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How To Spot And Photograph The Razorbill

Here's a quick guide from Eschenbach on spotting and photographing the razorbill.

|  Eschenbach Binoculars Arena D+ 10x50 B in Animals / Wildlife
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Razorbills live on the inhospitable cliffs of the North Atlantic, they do not fear cold water or high altitude.


The razorbill belongs to the family of alcids and is very similar to the common murre. It measures about 40 cm and has a wingspan of 70 cm.

It has a deep black head and back. Its exceptionally long tail for an alcid is also black. The chest and belly are white. A white line extends from above the eye to the nostril. The black beak is also crossed by a vertical white line.


Distribution and habitat

Like all alcids, the razorbill breeds in the northern hemisphere. These seabirds need the ocean to live. Most of them live in Iceland. They are also found in the British Isles, Canada and Norway.

The razorbill also need steep cliffs. There, it breeds in larger colonies with other seabirds. It often chooses rocky caves or hidden spaces to breed.


Behavior and reproduction

After finding a good breeding place, (A mating pair will often reuse the same nest site each year), the female lays a single cone-shaped egg between May and June. The male and the female take turns to incubate the egg for about 1 month. They put it on their feet and heat it with the plumage of the belly.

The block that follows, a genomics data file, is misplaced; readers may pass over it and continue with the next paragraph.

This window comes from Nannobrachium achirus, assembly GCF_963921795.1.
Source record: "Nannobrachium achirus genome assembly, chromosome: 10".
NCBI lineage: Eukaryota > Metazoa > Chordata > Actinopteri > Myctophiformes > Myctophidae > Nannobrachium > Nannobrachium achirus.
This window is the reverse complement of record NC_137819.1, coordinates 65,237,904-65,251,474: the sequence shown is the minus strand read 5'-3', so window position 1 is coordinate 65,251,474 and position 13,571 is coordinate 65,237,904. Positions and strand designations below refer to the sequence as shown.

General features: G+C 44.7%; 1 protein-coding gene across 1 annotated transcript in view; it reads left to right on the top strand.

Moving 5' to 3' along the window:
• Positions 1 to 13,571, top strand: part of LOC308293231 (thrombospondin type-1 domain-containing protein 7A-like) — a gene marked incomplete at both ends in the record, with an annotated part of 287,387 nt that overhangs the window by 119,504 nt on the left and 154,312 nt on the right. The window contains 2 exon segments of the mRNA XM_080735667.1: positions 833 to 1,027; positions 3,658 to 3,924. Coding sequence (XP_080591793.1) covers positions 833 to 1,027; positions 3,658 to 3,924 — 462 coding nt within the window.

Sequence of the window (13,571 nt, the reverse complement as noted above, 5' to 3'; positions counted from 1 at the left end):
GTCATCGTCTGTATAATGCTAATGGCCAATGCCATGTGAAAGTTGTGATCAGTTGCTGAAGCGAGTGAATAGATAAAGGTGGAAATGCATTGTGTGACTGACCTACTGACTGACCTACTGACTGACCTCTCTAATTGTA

After hatching, the chick remains in the area around the nest for 3 weeks and is still fed by the parents. After those 3 weeks, the male parent will take the chick to the sea for its first dive. The chick learns how to feed by itself before it can even fly.

The razorbill mainly eats small fish like capelin, herring and eels. Bristle worms are also part of their diet. It is threatened by oil pollution (oil spill, degassing) and commercial fishing (they can become tangled in fishing nets when diving). The razorbill is considered a potentially threatened species.

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